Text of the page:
Log 2016111201

I'm estimating that the traditional hiking (which is unofficial) season on The Wilderness Loop is 35 weeks long.


Log 2016110701

I just discovered that the driver is missing for The Robot's math co-processor and another component. Along with not being able to get sound out of my connected TV, the lack of a math co-processor might be the cause of my Google Earth crashing problems when working with the North Country Trail Association's GIS data?
The problem is that my motherboard went on the market about 9 years ago and they don't make Windows 10 drivers for it.  That means I need a new motherboard, RAM and CPU.


Log 2016111601

I replaced the 700W power supply unit in The Robot.  While it seems to have fixed the drive problems in my forth hard disk.  But I didn't do anything for working with the GIS data from the North Country Trail Assocition (NCTA).  I renamed most of the tracks by state and proceeded to try and move them by click, highlight and drag.  But Google Earth always crashes even if the NCTA tracks are unchecked (not displayed).  They will move by cut and paste, but that's going to drag out my project.  However, at this time, I don't see much else I can do about that.  From what I can tell, the NCTA tracks are loaded with GIS information in the properties and I think that might be the cause?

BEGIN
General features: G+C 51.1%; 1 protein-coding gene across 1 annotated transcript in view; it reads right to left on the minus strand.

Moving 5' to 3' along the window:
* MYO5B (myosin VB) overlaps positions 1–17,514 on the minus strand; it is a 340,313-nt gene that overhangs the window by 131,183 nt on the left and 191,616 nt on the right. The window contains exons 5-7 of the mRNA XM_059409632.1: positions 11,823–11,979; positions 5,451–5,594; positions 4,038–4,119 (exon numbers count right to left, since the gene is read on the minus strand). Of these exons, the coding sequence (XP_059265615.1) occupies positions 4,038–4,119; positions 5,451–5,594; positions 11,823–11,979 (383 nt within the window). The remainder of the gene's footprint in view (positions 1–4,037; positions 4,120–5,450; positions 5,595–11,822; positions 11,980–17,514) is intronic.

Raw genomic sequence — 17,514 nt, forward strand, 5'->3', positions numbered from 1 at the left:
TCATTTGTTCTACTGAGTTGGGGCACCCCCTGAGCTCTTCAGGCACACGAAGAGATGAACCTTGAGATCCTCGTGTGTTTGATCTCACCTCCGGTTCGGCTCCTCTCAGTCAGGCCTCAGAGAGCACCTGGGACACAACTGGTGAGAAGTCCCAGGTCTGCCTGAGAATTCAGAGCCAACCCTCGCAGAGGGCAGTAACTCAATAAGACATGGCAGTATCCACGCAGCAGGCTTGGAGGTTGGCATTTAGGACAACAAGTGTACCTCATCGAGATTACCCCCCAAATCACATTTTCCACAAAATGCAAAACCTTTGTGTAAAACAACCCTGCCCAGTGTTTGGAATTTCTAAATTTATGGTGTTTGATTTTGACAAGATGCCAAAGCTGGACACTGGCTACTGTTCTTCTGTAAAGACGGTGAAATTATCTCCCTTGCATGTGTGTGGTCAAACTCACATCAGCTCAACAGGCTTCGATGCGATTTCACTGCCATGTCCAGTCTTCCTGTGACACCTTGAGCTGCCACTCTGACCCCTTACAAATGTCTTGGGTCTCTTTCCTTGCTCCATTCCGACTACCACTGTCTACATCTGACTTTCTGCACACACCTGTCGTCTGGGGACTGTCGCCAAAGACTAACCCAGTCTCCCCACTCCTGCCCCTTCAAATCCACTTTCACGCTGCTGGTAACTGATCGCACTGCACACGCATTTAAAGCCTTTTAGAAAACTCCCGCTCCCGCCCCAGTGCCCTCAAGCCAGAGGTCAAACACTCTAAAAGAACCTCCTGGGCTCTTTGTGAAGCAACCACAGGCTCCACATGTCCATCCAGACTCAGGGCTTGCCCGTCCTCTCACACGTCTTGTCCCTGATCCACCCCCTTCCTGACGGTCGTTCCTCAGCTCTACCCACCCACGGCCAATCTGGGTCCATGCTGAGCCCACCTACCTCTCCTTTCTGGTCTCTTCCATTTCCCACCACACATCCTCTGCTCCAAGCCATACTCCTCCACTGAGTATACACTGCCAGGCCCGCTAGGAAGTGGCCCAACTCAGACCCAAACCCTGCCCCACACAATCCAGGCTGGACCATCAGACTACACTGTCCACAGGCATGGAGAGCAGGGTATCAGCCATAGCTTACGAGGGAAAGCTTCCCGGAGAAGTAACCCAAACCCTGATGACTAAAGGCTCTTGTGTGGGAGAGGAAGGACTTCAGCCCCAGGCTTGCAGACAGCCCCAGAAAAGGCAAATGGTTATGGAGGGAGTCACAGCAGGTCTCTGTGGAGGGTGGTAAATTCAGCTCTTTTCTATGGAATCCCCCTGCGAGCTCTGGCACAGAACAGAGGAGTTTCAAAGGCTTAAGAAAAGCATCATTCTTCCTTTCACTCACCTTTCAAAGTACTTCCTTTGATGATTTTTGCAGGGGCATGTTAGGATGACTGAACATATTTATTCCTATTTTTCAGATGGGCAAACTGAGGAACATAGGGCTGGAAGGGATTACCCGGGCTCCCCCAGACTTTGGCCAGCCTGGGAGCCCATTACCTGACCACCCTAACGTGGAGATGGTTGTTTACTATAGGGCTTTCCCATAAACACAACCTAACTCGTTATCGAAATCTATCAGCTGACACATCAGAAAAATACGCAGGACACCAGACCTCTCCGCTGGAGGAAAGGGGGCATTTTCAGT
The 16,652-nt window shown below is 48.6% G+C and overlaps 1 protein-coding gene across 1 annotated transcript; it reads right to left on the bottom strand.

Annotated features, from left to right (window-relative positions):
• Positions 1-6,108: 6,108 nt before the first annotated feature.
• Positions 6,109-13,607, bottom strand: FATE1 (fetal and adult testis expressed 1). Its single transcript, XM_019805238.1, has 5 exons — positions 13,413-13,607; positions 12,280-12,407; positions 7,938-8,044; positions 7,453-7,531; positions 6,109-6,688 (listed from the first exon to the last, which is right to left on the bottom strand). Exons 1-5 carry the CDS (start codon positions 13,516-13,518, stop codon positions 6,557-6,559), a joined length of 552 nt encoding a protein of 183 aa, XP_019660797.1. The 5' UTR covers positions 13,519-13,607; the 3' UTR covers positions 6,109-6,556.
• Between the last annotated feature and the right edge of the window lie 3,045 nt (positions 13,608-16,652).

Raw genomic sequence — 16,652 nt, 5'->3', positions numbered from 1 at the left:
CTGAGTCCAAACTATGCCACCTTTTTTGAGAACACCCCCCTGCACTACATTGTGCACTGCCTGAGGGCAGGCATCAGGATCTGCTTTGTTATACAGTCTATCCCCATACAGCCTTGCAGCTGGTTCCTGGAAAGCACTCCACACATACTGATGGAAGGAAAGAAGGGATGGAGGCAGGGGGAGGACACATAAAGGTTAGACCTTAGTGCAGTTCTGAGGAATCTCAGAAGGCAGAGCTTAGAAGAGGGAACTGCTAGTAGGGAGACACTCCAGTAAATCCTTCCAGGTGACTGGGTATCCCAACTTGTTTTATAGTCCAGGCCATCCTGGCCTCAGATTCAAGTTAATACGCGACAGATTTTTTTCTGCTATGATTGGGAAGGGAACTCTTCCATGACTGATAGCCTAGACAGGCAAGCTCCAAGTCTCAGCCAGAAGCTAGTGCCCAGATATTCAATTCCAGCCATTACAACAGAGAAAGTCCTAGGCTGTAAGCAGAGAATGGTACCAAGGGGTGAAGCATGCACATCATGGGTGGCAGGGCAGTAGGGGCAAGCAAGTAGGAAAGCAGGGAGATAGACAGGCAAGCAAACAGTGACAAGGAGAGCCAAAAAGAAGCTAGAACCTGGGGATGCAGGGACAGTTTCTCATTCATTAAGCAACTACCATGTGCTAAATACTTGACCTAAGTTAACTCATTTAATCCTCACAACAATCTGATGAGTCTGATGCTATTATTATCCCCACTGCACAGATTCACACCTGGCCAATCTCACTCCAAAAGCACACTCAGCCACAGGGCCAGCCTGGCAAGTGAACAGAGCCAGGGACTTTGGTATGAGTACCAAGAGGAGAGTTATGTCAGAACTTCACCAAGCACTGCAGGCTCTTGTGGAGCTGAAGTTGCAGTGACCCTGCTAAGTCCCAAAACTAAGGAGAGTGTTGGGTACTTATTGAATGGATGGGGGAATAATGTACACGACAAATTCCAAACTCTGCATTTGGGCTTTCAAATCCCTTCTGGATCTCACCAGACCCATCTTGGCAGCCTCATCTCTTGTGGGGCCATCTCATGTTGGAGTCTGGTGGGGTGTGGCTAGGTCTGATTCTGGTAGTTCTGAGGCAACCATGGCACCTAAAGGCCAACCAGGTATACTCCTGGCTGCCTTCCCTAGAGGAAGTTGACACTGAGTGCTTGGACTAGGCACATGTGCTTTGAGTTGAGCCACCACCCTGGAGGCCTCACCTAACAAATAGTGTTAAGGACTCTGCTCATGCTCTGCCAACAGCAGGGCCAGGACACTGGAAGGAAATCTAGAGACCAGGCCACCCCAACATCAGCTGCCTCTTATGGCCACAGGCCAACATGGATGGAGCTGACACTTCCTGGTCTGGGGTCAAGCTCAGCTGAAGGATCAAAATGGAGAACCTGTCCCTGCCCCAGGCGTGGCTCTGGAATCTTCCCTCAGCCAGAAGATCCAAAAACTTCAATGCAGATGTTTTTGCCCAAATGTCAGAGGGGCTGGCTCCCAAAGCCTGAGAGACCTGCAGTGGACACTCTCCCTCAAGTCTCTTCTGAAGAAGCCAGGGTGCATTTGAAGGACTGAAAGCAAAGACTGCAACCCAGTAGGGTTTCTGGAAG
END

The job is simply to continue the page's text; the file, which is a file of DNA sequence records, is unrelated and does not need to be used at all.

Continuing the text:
And my single track for the North Country Trail (NCT) in North Dakota is nowhere to be found.  I previously merged that to determine its low and high points.  I plan to perform trail maintenance on the Whipple Section - Buckeye/ North Country Trail for four days next week.  Maybe when I get back, I can start a better search for this file?